Moving from a house to a new apartment can provide you with a brand-new start. But it may also come with many changes that can feel foreign or overwhelming. However, change doesn’t have to be scary. Here are a couple of the biggest things you can expect when you make the leap from house to apartment — and a look at how you can make the most of these opportunities.
Planning to Downsize
These days everyone is all about downsizing. All you need to do is go on Pinterest or browse the magazine rack at the local market to find thousands of ideas about how to improve your life through downsizing. Lucky for you, downsizing is just part of the deal when you move from a house to an apartment. Here’s a closer look at how your new lifestyle embraces this trend.
One of the most obvious changes you’ll encounter when you move from a house to an apartment is less living space. Apartments are designed for efficiency, which means that overall square footage will be less and individual rooms will be smaller.
This can mean rethinking your furniture —that oversized sofa may need to be traded in for a sleeker version that fits better in your new space. The upside is that you have the perfect excuse to go shopping and play with a whole new look for your new home.
Depending on whether you view mowing the lawn as a treat or a chore, this change can be either a disappointment or a dream come true. For busy professionals or people with small children at home, giving up the chores of mowing and weeding can be a huge perk.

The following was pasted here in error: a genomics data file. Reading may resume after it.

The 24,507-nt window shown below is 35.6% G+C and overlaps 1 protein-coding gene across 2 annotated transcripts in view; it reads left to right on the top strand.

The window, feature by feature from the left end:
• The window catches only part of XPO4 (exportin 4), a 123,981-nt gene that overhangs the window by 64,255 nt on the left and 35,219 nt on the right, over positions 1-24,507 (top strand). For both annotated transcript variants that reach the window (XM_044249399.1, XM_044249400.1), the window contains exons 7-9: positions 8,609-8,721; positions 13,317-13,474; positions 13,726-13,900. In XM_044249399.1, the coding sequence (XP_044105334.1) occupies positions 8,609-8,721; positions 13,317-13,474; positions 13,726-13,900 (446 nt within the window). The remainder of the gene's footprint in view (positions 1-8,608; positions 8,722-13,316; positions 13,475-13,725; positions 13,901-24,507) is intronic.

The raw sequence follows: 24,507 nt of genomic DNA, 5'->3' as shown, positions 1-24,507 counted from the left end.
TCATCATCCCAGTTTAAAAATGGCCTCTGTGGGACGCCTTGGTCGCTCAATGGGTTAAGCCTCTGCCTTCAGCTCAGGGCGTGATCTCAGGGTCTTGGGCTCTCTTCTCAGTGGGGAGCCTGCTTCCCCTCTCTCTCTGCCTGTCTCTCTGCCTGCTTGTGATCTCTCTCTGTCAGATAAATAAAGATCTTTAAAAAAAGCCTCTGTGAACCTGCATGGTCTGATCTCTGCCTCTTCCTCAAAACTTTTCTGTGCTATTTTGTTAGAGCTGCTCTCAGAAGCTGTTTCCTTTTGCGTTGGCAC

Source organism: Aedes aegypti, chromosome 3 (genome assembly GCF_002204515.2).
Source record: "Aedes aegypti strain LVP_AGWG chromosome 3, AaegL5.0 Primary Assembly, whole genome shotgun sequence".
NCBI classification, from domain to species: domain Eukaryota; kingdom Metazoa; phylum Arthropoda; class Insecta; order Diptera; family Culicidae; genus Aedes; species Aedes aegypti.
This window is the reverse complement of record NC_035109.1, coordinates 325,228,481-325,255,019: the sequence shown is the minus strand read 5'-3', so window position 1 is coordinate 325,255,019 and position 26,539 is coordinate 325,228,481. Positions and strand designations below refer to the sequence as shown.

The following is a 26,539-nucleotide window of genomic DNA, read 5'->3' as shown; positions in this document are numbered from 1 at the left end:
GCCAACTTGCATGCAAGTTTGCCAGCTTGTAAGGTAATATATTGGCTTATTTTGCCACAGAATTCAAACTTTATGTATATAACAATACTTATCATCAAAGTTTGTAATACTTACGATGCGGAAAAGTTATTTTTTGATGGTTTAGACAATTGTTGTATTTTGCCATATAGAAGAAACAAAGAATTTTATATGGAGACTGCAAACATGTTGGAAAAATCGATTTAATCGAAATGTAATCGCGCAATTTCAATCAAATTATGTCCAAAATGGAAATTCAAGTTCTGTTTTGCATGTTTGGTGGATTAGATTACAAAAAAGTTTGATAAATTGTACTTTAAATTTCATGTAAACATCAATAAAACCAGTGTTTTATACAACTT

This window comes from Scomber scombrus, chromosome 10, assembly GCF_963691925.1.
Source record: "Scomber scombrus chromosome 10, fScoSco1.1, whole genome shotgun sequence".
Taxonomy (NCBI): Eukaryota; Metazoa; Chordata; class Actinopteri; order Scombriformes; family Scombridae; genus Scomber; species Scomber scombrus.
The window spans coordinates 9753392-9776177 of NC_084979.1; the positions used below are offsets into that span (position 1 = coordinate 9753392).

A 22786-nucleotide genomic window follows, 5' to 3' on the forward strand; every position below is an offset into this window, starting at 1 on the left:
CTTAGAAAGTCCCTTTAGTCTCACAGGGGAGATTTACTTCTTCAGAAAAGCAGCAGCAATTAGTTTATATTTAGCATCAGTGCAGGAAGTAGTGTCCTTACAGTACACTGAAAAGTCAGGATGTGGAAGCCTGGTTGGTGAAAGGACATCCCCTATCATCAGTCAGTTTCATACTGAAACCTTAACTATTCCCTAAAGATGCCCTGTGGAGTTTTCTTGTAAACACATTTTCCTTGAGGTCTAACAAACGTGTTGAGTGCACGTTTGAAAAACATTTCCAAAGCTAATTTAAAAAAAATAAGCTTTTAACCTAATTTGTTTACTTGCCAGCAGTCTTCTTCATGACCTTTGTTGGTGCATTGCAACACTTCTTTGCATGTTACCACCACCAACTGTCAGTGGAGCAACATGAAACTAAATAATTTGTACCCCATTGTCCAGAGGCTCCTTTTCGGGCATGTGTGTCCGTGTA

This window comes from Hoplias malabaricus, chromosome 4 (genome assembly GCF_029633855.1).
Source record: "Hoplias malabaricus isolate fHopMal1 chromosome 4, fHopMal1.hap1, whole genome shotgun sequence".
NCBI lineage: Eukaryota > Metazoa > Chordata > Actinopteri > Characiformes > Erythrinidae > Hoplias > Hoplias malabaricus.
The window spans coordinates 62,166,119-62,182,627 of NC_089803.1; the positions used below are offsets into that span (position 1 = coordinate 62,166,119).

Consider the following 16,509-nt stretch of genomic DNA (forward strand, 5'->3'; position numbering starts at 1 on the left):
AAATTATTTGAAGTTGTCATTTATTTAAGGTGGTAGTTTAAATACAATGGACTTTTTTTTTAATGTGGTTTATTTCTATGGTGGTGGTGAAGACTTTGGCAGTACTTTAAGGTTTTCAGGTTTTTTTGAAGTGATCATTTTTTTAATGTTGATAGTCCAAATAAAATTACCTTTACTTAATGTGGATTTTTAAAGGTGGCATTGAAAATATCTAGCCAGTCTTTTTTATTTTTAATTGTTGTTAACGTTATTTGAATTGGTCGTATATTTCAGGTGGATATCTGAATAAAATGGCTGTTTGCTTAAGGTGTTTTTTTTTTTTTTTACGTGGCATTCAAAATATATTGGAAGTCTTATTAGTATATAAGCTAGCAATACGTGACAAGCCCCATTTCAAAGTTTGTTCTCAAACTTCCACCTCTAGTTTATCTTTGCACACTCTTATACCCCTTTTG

Best of all, your landscaping will look great all the time —and you’ll never have to lift a finger. Plus, if you have a persistent green thumb, you can still scratch that itch with a container garden on a balcony.
You’ll probably have to take a good, hard look at everything that’s currently living in a closet, cupboard, or drawer, and decide whether or not you can live without it. Some new renters use this opportunity to declutter their lives, while others learn to love the world of storage units.
It can be revitalizing to get rid of extra baggage you’ve been holding on to simply because you have a place for it to hang out. But if you have items you can’t bear to part with (Grandma’s china), it’s pretty affordable to rent a storage unit where your precious mementos will be safe and sound.
Consider Community Perks
If you’re conflicted about saying goodbye to your house, some sweet apartment bonuses may help you greet apartment life with open arms.
A pool, hot tub, fitness room, and someone else to worry about landscaping and lawn care —what’s not to love? One of the biggest perks of going from house to apartment living is the resort-like amenities that many communities offer.
Be prepared to take full advantage of these extras. Community amenities provide the chance to relax, stay in shape, and make new friends who live just down the hall.
Living in close quarters with neighbors adds a lot of extra safety. It’s easier to get to know neighbors and spot when someone is lurking around who doesn’t belong.
In addition, some rental communities have security guards or extra measures like pass cards or security codes to enter buildings and communal areas. Ask the landlord what sorts of security is in place when you take a tour of the premises; you may be pleasantly surprised at the safety measures you’ll get for little to no added cost.
Subscriptions for internet and TV may be included as part of your monthly rent. The upside is that these resources are no longer an extra expense; but those savings may mean you need to give up control over your providers and packages.
Be sure to find out what the internet situation is before you move in. Complex owners can get better deals on pay-TV packages by signing on several units in one go, so they often select one provider that residents must use. However, some landlords are more flexible — you may still be able to set up your own package with the service provider of your choice.
No matter why you’re moving from a house to an apartment, this change can be exciting. Prepare yourself to embrace apartment living and know what to expect by doing some thorough research before signing that lease.